TYPES OF SETS

The concept of set is vital to mathematical thought and is being used in almost every branch of mathematics. In mathematics, sets are convenient because all mathematical structures can be regarded as sets.

Here, we are going to see the different types of sets.

Empty Set or Null Set

A set containing no elements is called the empty set or null set or void set.

Reading notation :

So, it is denoted by {  } or ∅. 

For example,

Consider the set A  =  {x : x < 1, x ∈ N}

There is no natural number which is less than 1. 

Therefore, A  =  {  }, n(A)  =  0.  

Note : 

The concept of empty set plays a key role in the study of sets just like the role of the number zero in the study of number system.

Finite Set

If the number of elements in a set is zero or finite, then the set is called a finite set.

For example,

(i)  Consider the set A of natural numbers between 8 and 9.

There is no natural number between 8 and 9.

So, A  =  {  } and n(A) = 0.

Hence, A is a finite set.  

(ii)  Consider the set X = {x : x is an integer and -1 ≤ x ≤ 2}

So, X  =  {-1, 0, 1, 2} and n(X)  = 4  

Hence, X is a finite set. 

Note : 

The cardinal number of a finite set is finite.

Infinite Set

A set is said to be an infinite set if the number of elements in the set is not finite.

For example, 

Let W  =  The set of all whole numbers .

That is, W  =  {0, 1, 2, 3, ......................}

The set of all whole numbers contain infinite number of elements.

Hence, W is an infinite set. 

Note : 

The cardinal number of an infinite set is not a finite number. 

Singleton Set

A set containing only one element is called a singleton set. 

For example, 

Consider the set A  =  {x : x is an integer and 1 < x < 3}.

So, A  =  { 2 }. That is, A has only one element.

Hence, A is a singleton set. 

Note :

{0} is not null set. Because it contains one element.

That is "0". 

Equivalent Set

Two sets A and B are said to be equivalent if they have the same number of elements.

In other words, A and B are equivalent if n(A)  =  n(B).

Reading notation :

"A and B are equivalent" is written as A ≈ B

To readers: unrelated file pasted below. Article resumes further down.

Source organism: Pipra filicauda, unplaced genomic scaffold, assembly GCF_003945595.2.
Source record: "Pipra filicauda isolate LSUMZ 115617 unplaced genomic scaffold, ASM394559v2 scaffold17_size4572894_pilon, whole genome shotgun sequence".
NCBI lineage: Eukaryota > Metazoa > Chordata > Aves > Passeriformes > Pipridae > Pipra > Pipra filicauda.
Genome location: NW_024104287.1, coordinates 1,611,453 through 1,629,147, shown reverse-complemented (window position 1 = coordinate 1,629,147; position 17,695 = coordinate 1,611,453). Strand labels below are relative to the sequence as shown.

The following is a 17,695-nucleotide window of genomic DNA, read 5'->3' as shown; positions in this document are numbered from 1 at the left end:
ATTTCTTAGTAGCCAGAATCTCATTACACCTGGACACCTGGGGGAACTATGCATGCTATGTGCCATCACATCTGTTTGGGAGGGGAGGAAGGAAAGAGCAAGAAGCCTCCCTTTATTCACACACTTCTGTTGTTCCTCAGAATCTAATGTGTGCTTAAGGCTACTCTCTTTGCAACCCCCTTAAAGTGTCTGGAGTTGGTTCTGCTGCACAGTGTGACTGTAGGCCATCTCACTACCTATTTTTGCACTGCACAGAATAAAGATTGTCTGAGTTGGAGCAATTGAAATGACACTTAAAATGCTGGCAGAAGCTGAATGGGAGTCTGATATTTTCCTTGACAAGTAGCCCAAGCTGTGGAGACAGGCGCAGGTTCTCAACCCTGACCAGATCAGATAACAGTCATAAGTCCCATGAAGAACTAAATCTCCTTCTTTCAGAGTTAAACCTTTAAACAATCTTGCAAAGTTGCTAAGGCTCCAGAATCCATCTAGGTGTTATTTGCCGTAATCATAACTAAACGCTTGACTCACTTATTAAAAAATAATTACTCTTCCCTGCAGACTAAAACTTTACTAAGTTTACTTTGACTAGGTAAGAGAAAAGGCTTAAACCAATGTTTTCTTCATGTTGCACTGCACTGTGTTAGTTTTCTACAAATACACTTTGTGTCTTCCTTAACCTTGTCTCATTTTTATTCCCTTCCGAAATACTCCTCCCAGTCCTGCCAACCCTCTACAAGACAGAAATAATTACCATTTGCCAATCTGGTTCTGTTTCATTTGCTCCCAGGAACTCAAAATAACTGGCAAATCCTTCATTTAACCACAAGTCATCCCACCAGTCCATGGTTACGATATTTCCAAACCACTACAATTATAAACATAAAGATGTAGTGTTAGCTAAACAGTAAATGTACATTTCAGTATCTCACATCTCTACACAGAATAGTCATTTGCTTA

For example, 

Consider A  =  { 1, 3, 5, 7, 9 } and B  =  { a, e, i, o, u }

Here n(A)  =  n(B)  =  5

Hence, A and B are equivalent sets. 

Equal Sets

Two sets A and B are said to be equal if they contain exactly the same elements, regardless of order.

Otherwise the sets are said to be unequal.

In other words, two sets A and B are said to be equal if

(i) every element of A is also an element of B and

(ii) every element of B is also an element of A.

Reading notation :

For example, 

Consider A  =  {a, b, c, d} and B  =  {d, b, a, c}.

Set A and set B contain exactly the same elements.

And also  n(A)  =  n(B)  =  4.

Hence, A and B are equal sets.

Note :

If n(A) = n(B), then the two sets A and B need not be equal. Thus, equal sets are equivalent but equivalent sets need not be equal.

Subset

A set X is a subset of set Y if every element of X is also an element of Y.

In symbol we write 

x ⊆ y

Reading Notation :

Read ⊆ as "X is a subset of Y" or "X is contained in Y".

Read  as "X is a not subset of Y" or "X is not contained in Y".

Proper subset

A set X is said to be a proper subset of set Y if X ⊆ Y and X ≠ Y. 

In symbol, we write X ⊂ Y

Reading notation :

Read X ⊂ Y as "X is proper subset of Y".

The figure given below illustrates this.

Power Set

The set of all subsets of A is said to be the power set of the set A.

Reading notation :

The power set of A is denoted by P(A).

Super Set

A set X is said to be a proper subset of set Y if X ⊆ Y and X ≠ Y. 

In symbol, we write X ⊂ Y

Here,

Y is called super set of X

Formula to Find Number of Subsets

If A is the given set and it contains "n" number of elements, we can use the following formula to find the number of subsets.

Number of subsets  =  2

Formula to find the number of proper subsets :

Number of proper subsets  =  2n-1

Cardinality of Power Set

We already know that the set of all subsets of A is said to be the power set of the set A and it is denoted by P(A).

If A contains "n" number of elements, then the formula for cardinality of power set of A is

n[P(A)]  =  2ⁿ

Note :

Cardinality of power set of A and the number of subsets of A are same.

Null Set is a Subset or Proper Subset

Null set is a proper subset for any set which contains at least one element.  

For example, let us consider the set A  =  {1}.

It has two subsets. They are { } and {1}. 

Here null set is proper subset of A. Because null set is not equal to A.  

If Null Set is a Super Set

If null set is a super set, then it has only one subset. That is { }. 

More clearly, null set is the only subset to itself. But it is not a proper subset.

Because, { }  =  { }.

Therefore, A set which contains only one subset is called null set.  

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